U.S. officials said that al-Qaeda might yet rally and that even its demise would not end the terrorist threat, which is increasingly driven by radicalized individuals as well as aggressive affiliates. Indeed, officials said that al-Qaeda’s offshoot in Yemen is now seen as a greater counterterrorism challenge than the organization’s traditional base.
President Obama has steadily expanded the clandestine U.S. campaign against that Yemen group, most recently by approving the construction of a secret Persian Gulf airstrip for armed CIA drones. But recent setbacks, including a botched U.S. military airstrike on American-born radical cleric Anwar al-Aulaqi, underscore the difficulties that remain.
Nevertheless, the top U.S. national security officials now allude to a potential finish line in the fight against al-Qaeda, a notion they played down before bin Laden was killed by U.S. forces in a May 2 raid in Pakistan.
Defense Secretary Leon E. Panetta declared during a recent visit to Afghanistan that “we’re within reach of strategically defeating al-Qaeda.” The comment was dismissed by skeptics as an attempt to energize troops while defending the administration’s decision to wind down a decade-old war.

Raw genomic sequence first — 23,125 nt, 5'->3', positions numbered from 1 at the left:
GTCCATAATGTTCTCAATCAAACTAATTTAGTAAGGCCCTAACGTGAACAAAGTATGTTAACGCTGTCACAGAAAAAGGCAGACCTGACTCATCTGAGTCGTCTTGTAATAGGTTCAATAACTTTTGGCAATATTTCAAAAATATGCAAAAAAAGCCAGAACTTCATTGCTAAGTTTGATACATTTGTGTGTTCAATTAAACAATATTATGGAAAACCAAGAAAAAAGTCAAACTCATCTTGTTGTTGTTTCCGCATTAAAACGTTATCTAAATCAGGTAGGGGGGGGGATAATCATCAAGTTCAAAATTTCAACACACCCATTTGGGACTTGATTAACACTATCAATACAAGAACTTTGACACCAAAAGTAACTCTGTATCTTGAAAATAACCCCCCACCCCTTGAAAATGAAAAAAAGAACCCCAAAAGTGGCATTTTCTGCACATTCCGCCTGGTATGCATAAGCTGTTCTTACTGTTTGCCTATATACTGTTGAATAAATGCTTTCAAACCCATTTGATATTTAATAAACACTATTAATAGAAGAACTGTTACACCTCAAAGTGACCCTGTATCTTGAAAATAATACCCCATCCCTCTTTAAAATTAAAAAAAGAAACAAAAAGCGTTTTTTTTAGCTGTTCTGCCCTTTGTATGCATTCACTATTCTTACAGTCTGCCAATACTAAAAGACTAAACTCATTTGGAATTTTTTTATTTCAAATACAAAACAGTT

But senior U.S. officials from the CIA, the National Counterterrorism Center and other agencies have expressed similar views in classified intelligence reports and closed-door briefings on Capitol Hill, officials said.
“There is a swagger within the community right now for good reason,” said Sen. Saxby Chambliss (Ga.), the ranking Republican on the Senate intelligence committee.
“Al-Qaeda in the Arabian Peninsula is nowhere near defeat,” Chambliss said, referring to the Yemen-based affiliate. “But when it comes to al-Qaeda [core leadership in Pakistan], we have made the kind of strides that we need to make to be in a position of thinking we can win.”
Even those who winced at Panetta’s word choice agree with his broader observation. “I’m not sure I would have chosen ‘strategic defeat,’ ” said a senior U.S. counterterrorism official, who cautioned that even if al-Qaeda is dismantled, its militant ideology has spread and will remain a long-term threat.
“But if you mean that we have rendered them largely incapable of catastrophic attacks against the homeland, then I think Panetta is exactly right,” the official said, speaking on the condition of anonymity to discuss sensitive intelligence. “We are within reach of rendering them to that point.”
A turning point
U.S. officials said that bin Laden’s death was a turning point, in part because he remained active in managing the network and keeping it focused on mounting attacks against the United States, but also because his charisma was key to al-Qaeda’s brand and the proliferation of franchises overseas.